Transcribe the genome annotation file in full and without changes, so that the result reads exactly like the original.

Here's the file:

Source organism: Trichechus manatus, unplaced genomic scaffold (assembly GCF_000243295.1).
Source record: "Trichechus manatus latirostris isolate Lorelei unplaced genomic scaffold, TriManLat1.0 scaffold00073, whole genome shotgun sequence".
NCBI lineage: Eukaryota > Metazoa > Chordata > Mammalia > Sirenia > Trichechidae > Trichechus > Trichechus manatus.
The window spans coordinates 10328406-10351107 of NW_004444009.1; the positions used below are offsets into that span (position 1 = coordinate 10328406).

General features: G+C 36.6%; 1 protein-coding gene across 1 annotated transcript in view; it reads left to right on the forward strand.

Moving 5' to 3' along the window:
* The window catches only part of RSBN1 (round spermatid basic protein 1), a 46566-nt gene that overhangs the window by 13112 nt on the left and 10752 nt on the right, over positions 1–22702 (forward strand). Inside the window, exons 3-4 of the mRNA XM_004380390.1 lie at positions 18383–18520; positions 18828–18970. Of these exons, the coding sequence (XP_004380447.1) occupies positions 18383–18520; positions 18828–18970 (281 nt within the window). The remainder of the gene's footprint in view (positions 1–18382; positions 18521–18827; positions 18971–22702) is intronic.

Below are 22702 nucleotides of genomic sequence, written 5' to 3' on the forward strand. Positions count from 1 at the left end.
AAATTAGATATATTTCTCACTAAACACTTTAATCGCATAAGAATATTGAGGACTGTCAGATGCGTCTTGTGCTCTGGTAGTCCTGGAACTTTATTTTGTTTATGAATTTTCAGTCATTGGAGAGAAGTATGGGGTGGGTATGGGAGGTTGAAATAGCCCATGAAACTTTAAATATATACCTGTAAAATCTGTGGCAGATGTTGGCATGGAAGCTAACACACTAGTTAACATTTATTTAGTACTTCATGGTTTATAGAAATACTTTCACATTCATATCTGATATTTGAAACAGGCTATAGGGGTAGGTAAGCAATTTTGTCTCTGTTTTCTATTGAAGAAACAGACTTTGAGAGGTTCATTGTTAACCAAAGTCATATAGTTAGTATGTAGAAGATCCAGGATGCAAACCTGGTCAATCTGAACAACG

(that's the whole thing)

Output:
Source organism: Trichechus manatus, unplaced genomic scaffold (assembly GCF_000243295.1).
Source record: "Trichechus manatus latirostris isolate Lorelei unplaced genomic scaffold, TriManLat1.0 scaffold00073, whole genome shotgun sequence".
NCBI lineage: Eukaryota > Metazoa > Chordata > Mammalia > Sirenia > Trichechidae > Trichechus > Trichechus manatus.
The window spans coordinates 10328406-10351107 of NW_004444009.1; the positions used below are offsets into that span (position 1 = coordinate 10328406).

General features: G+C 36.6%; 1 protein-coding gene across 1 annotated transcript in view; it reads left to right on the forward strand.

Moving 5' to 3' along the window:
* The window catches only part of RSBN1 (round spermatid basic protein 1), a 46566-nt gene that overhangs the window by 13112 nt on the left and 10752 nt on the right, over positions 1–22702 (forward strand). Inside the window, exons 3-4 of the mRNA XM_004380390.1 lie at positions 18383–18520; positions 18828–18970. Of these exons, the coding sequence (XP_004380447.1) occupies positions 18383–18520; positions 18828–18970 (281 nt within the window). The remainder of the gene's footprint in view (positions 1–18382; positions 18521–18827; positions 18971–22702) is intronic.

Below are 22702 nucleotides of genomic sequence, written 5' to 3' on the forward strand. Positions count from 1 at the left end.
AAATTAGATATATTTCTCACTAAACACTTTAATCGCATAAGAATATTGAGGACTGTCAGATGCGTCTTGTGCTCTGGTAGTCCTGGAACTTTATTTTGTTTATGAATTTTCAGTCATTGGAGAGAAGTATGGGGTGGGTATGGGAGGTTGAAATAGCCCATGAAACTTTAAATATATACCTGTAAAATCTGTGGCAGATGTTGGCATGGAAGCTAACACACTAGTTAACATTTATTTAGTACTTCATGGTTTATAGAAATACTTTCACATTCATATCTGATATTTGAAACAGGCTATAGGGGTAGGTAAGCAATTTTGTCTCTGTTTTCTATTGAAGAAACAGACTTTGAGAGGTTCATTGTTAACCAAAGTCATATAGTTAGTATGTAGAAGATCCAGGATGCAAACCTGGTCAATCTGAACAACG